Soon all the TV stations are talking about Afghanistan and the Taliban and Osama bin Laden.

“DID YOU HEAR what the Taliban said?” Tariq asks. “About bin Laden?”

Aziza is sitting across from him on the bed, considering the board. Tariq has taught her to play chess. She is frowning and tapping her lower lip now, mimicking the body language her father assumes when he’s deciding on a move.

Zalmai’s cold is a little better. He is asleep, and Laila is rubbing Vicks on his chest.

“I heard,” she says.

The Taliban have announced that they won’t relinquish bin Laden because he is a mehman, a guest, who has found sanctuary in Afghanistan and it is against the Pashtunwali code of ethics to turn over a guest. Tariq chuckles bitterly, and Laila hears in his chuckle that he is revolted by this distortion of an honorable Pashtun custom, this misrepresentation of his people’s ways.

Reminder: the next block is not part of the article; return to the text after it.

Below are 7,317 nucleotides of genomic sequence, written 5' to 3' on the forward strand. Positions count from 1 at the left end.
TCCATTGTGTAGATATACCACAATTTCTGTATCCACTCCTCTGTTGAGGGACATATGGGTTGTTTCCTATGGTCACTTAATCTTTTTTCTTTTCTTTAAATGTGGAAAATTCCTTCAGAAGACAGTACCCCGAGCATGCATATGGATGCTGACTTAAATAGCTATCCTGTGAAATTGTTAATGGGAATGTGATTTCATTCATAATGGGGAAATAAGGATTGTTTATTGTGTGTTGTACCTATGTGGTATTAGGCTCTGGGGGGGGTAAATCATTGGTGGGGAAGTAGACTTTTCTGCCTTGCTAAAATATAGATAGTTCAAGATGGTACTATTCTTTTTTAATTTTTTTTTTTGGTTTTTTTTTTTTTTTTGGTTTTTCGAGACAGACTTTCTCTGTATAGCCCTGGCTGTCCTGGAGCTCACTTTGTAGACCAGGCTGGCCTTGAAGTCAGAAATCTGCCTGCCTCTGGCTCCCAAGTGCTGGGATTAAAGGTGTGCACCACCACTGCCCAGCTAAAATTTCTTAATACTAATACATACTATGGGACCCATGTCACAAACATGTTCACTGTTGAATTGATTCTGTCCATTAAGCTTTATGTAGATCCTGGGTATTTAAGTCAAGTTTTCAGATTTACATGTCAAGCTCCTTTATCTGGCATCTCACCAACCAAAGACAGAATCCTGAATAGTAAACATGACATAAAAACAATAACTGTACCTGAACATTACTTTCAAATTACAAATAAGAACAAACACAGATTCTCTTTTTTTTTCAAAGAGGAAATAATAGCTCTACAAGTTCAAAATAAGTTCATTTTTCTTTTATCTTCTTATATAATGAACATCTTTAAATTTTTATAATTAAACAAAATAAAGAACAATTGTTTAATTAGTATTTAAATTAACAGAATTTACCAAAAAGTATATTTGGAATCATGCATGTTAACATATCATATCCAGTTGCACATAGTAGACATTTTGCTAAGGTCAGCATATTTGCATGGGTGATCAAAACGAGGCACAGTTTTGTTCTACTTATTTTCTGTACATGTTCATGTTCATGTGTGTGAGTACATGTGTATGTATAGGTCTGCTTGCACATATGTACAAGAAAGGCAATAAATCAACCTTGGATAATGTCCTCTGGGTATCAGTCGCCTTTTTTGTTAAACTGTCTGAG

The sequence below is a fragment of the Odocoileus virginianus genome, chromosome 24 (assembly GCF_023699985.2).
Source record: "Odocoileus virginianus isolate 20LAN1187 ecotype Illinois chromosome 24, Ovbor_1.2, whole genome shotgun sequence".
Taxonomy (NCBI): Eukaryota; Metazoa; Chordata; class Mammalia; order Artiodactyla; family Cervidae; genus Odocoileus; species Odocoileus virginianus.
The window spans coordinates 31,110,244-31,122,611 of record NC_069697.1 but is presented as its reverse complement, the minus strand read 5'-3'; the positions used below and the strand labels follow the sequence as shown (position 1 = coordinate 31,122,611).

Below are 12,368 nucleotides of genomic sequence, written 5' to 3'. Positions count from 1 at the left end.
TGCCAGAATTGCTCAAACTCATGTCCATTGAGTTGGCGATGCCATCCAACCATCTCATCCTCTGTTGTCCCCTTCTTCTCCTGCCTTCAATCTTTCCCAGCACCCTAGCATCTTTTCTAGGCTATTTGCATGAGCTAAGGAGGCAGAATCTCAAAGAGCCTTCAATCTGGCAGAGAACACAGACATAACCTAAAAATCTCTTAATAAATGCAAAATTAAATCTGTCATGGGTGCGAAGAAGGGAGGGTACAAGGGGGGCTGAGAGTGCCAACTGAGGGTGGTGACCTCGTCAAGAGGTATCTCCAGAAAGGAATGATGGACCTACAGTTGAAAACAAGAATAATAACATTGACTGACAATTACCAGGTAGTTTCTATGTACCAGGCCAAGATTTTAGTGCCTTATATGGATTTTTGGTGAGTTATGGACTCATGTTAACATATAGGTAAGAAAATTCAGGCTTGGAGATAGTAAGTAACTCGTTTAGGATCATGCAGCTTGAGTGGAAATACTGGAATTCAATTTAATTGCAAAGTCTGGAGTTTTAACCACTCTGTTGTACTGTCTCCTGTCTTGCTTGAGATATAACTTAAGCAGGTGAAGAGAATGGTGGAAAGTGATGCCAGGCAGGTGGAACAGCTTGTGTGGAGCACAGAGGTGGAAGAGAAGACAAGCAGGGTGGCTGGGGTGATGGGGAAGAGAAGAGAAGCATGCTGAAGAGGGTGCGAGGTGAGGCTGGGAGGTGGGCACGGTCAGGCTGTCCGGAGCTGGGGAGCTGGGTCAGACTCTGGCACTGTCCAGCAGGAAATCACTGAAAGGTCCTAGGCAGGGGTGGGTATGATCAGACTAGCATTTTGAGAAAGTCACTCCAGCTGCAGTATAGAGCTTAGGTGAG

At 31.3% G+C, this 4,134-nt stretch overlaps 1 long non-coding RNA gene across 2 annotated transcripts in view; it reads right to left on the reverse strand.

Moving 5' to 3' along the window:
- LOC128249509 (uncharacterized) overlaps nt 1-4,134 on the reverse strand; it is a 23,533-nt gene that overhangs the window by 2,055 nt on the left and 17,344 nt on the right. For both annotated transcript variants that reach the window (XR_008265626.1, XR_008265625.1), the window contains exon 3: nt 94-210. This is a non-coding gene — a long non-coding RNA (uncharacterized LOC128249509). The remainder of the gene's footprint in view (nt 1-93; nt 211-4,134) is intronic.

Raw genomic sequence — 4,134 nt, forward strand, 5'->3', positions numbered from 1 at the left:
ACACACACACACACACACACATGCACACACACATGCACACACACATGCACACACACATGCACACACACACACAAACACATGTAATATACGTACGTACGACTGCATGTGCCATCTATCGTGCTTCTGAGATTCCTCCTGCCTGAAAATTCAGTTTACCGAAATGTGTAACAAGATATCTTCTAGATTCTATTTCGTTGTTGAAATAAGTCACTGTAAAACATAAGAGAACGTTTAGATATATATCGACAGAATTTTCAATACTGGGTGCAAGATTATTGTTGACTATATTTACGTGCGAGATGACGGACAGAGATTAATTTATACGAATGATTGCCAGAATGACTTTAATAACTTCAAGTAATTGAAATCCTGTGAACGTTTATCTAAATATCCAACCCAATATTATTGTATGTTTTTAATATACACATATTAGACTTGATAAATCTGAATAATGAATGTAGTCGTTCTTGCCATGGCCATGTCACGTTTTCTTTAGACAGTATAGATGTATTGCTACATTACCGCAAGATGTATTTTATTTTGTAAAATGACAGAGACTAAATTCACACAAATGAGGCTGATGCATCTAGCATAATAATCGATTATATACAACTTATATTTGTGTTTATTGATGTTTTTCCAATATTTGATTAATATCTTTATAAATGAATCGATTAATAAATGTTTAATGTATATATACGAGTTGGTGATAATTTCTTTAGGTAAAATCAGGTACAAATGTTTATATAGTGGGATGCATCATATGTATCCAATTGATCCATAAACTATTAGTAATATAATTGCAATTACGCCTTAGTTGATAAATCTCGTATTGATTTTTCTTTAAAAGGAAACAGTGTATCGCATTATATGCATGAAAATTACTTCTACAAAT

A few days after the attacks, Laila and Tariq are in the hotel lobby again. On the TV screen, George W. Bush is speaking. There is a big American flag behind him. At one point, his voice wavers, and Laila thinks he is going to weep.

Sayeed, who speaks English, explains to them that Bush has just declared war.

“On whom?” says Tariq.

“On your country, to begin with.”

* * *

“IT MAY NOT be such a bad thing,” Tariq says.